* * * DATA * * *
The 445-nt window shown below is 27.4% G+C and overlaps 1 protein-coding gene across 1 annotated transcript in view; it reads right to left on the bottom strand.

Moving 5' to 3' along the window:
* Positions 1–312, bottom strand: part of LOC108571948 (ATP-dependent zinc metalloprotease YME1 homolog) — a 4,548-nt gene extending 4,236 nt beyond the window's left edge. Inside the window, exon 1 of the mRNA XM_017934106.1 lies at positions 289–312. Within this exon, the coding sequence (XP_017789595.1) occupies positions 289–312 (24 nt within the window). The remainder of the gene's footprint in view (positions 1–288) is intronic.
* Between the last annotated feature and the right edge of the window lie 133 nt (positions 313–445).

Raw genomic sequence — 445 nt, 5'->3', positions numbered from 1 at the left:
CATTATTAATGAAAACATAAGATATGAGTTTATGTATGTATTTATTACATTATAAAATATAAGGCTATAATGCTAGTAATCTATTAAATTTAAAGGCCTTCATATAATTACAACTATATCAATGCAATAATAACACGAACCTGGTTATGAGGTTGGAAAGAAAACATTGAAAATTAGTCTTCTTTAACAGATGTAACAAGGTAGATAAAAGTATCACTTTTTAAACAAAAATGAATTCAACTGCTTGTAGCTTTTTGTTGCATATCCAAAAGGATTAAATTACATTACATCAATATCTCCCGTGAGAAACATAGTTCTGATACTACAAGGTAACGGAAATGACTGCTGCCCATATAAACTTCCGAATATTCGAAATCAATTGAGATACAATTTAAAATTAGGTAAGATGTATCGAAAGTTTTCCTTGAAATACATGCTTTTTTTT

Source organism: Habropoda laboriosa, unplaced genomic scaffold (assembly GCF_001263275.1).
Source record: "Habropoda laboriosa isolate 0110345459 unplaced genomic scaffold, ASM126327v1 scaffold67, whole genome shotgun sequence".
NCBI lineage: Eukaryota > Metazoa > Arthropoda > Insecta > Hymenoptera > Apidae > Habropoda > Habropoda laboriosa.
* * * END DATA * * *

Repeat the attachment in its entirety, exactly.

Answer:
The 445-nt window shown below is 27.4% G+C and overlaps 1 protein-coding gene across 1 annotated transcript in view; it reads right to left on the bottom strand.

Moving 5' to 3' along the window:
* Positions 1–312, bottom strand: part of LOC108571948 (ATP-dependent zinc metalloprotease YME1 homolog) — a 4,548-nt gene extending 4,236 nt beyond the window's left edge. Inside the window, exon 1 of the mRNA XM_017934106.1 lies at positions 289–312. Within this exon, the coding sequence (XP_017789595.1) occupies positions 289–312 (24 nt within the window). The remainder of the gene's footprint in view (positions 1–288) is intronic.
* Between the last annotated feature and the right edge of the window lie 133 nt (positions 313–445).

Raw genomic sequence — 445 nt, 5'->3', positions numbered from 1 at the left:
CATTATTAATGAAAACATAAGATATGAGTTTATGTATGTATTTATTACATTATAAAATATAAGGCTATAATGCTAGTAATCTATTAAATTTAAAGGCCTTCATATAATTACAACTATATCAATGCAATAATAACACGAACCTGGTTATGAGGTTGGAAAGAAAACATTGAAAATTAGTCTTCTTTAACAGATGTAACAAGGTAGATAAAAGTATCACTTTTTAAACAAAAATGAATTCAACTGCTTGTAGCTTTTTGTTGCATATCCAAAAGGATTAAATTACATTACATCAATATCTCCCGTGAGAAACATAGTTCTGATACTACAAGGTAACGGAAATGACTGCTGCCCATATAAACTTCCGAATATTCGAAATCAATTGAGATACAATTTAAAATTAGGTAAGATGTATCGAAAGTTTTCCTTGAAATACATGCTTTTTTTT

Source organism: Habropoda laboriosa, unplaced genomic scaffold (assembly GCF_001263275.1).
Source record: "Habropoda laboriosa isolate 0110345459 unplaced genomic scaffold, ASM126327v1 scaffold67, whole genome shotgun sequence".
NCBI lineage: Eukaryota > Metazoa > Arthropoda > Insecta > Hymenoptera > Apidae > Habropoda > Habropoda laboriosa.